Terrific Travel Tips to Practice Literacy Skills
(Photo by Matthew Henry from Burst)
Many families travel during the month of April for Spring Break. Parents often ask, “How can we keep our kids entertained without relying heavily on electronics?” It can be tricky to find activities that are engaging, stimulating and easy to do while you are traveling, but it can be done. Check out these fun and simple travel tips that will help keep your kids busy reading and writing while on vacation.
Read a book - This almost goes without saying because it is the easiest and most obvious place to start. Stock up on books before you leave by visiting your local library or bookstore. Older kids might have required school reading, but younger kids might enjoy picking out new books just for your vacation. While it is easy to bring the books, it is just as easy to “forget” to read them so set a goal of at least 15 minutes (more on the days you are actually traveling) of reading time. You can also keep a log of reading time - if your child accomplishes the daily goal every day that you are away, you may want to reward them with a small souvenir of their choice at the end of your trip.
Keep a Journal - Not only is this is another popular and easy way to keep reading and writing on vacation, but it also is such a fun way to remember and collect mementos of your vacation experiences. Rereading journals from past trips is a fun way to relive those family vacations. Encourage your child to write about what they did each day and include ticket stubs, receipts, brochures, postcards or other memorabilia from the day. They can also write about a favorite part of their day, a new food they tried, a fun fact they learned or new people that they met. In this day and age, it is important to remember that journals do not have to be limited to notebooks, but can also include video journals. Use phones or buy an inexpensive disposable camera to take videos and pictures of your experiences that you can add to your journal when you get back home.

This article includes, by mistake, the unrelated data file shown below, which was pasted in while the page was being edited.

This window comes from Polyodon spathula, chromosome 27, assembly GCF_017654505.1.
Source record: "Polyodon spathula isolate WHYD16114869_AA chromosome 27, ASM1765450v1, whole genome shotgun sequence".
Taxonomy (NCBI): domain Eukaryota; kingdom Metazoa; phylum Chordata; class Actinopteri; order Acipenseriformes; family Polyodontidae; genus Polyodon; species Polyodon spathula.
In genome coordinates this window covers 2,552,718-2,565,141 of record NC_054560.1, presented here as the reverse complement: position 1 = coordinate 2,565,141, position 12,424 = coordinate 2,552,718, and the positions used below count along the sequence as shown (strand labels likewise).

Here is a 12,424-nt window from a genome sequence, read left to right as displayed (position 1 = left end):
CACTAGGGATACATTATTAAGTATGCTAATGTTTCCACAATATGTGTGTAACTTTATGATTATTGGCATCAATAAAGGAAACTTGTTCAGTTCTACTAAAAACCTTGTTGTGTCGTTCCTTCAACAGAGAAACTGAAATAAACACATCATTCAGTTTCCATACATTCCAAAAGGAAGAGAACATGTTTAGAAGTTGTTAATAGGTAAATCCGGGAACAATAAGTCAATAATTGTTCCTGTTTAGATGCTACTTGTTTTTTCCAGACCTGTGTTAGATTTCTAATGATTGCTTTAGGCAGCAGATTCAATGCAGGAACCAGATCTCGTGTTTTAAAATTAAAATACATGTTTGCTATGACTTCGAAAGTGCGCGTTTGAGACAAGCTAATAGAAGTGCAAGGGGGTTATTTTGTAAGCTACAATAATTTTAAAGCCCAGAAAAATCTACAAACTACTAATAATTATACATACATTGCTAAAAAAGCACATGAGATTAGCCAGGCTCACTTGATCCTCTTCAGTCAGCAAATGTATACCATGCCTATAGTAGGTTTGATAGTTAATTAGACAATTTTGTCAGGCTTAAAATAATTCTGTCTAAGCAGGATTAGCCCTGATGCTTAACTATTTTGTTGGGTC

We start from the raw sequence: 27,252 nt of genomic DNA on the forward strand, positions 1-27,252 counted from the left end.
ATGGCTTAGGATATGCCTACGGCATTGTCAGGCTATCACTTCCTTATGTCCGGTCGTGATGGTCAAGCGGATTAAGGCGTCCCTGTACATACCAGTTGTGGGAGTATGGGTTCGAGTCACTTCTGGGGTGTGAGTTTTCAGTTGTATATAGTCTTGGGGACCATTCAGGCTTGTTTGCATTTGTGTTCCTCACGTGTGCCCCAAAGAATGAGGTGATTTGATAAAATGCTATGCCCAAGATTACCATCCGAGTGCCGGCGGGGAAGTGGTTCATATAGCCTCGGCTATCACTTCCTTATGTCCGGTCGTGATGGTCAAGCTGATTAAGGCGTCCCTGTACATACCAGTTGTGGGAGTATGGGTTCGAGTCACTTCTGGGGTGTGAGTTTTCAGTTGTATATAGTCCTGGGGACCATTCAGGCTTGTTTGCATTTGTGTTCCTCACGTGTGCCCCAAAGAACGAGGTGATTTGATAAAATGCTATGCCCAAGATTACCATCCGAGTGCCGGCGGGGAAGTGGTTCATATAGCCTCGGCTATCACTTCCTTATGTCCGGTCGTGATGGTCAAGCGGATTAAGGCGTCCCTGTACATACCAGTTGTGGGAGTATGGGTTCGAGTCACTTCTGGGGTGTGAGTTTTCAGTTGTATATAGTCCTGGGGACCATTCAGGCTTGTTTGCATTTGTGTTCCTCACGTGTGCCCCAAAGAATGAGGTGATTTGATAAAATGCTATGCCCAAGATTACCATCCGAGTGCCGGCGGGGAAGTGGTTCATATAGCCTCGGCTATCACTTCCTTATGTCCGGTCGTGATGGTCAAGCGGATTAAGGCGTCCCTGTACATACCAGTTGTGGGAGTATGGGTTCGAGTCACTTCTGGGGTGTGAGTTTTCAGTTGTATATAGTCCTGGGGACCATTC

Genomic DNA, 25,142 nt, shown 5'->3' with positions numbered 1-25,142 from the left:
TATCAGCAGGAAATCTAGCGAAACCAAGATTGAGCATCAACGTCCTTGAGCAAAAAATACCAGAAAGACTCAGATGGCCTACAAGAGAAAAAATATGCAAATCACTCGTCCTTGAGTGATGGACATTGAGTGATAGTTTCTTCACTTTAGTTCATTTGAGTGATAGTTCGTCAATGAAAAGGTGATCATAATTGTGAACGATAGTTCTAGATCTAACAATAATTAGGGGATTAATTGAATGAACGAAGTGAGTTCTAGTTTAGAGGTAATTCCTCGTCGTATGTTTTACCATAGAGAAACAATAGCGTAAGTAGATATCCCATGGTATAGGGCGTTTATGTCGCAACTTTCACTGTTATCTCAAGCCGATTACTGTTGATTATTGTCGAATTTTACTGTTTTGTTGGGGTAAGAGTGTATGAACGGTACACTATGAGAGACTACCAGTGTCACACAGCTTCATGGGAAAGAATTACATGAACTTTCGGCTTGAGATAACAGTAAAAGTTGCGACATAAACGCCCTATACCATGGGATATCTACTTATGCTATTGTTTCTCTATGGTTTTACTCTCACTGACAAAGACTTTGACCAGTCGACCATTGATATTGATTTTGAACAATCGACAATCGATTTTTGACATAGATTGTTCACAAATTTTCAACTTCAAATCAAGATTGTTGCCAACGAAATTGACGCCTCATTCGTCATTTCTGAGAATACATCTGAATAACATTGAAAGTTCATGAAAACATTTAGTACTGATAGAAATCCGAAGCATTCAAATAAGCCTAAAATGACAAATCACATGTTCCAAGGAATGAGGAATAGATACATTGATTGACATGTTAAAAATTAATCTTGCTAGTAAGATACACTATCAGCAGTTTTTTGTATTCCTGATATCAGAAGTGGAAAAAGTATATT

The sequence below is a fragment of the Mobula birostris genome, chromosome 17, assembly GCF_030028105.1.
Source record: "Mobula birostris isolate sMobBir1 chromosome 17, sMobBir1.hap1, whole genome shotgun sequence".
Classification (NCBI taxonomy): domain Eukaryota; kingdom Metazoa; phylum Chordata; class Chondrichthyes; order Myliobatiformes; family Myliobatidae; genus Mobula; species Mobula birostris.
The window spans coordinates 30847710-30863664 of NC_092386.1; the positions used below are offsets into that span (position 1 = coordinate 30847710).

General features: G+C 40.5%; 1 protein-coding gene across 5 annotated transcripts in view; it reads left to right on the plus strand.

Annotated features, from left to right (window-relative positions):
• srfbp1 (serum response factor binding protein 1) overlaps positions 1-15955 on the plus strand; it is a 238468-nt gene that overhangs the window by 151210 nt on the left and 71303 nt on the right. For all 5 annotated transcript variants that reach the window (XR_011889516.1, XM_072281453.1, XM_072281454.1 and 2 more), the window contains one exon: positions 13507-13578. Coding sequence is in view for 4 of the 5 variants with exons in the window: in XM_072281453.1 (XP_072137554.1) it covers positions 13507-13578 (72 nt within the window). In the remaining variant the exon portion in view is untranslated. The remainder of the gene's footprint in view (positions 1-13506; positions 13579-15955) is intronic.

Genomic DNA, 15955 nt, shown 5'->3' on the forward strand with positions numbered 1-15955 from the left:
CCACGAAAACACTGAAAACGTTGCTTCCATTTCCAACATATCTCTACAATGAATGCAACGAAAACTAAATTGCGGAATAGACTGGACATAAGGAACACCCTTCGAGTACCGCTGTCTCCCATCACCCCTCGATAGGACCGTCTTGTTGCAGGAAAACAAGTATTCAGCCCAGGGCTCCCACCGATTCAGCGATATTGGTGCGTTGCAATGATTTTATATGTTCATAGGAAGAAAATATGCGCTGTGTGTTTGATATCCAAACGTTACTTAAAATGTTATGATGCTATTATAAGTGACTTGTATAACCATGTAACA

Become a travel agent - Let your children get involved in helping to plan the trip. If you are going to a new place, help them find it on a map, look it up on the Internet or get books about where you are going. After researching the area together or independently, let them pick a few excursions or activities that they want to do. You can also get them involved by asking them to make a list of the things that they need for that particular activity or for the trip as a whole. When you are packing, give them the list and let them check off each item as it is packed.
Pack a Backpack - Older kids may have homework to complete while you are away, but younger kids may need a few other activities to keep them entertained during downtime. Before you leave, make sure you have a variety of activities for the kids like crossword puzzles, word searches, coloring books, Mad Libs, Wikki Stix, playing cards or card games like UNO, hidden pictures or activity books. You can even wrap a few up and distribute them throughout the car or plane trip so that they get something new and exciting to occupy them during the long travel hours. It doesn’t have to be extravagant.
Engage in Conversation - Do not underestimate the importance of having authentic conversations with your family. Literacy is not only the ability to read and write but also the ability to listen and participate in meaningful conversations with others. The art of conversation has gotten lost amidst smartphones and iPads so that some parents and kids may not know what to talk about. If you need a little help getting started, there are several conversation starters for sale such as Table Topics that will help prompt family discussions. Of course, you can have plenty of interesting conversations simply if you put the electronics away while sightseeing or eating at a restaurant and talk about what you did that day or what you see around you.
With a little extra effort and planning, you can help limit the time your family spends on electronics while you travel. Instead, you can focus on being present in the moment, spending quality time together and keeping your children engaged and open to learning about the world around them.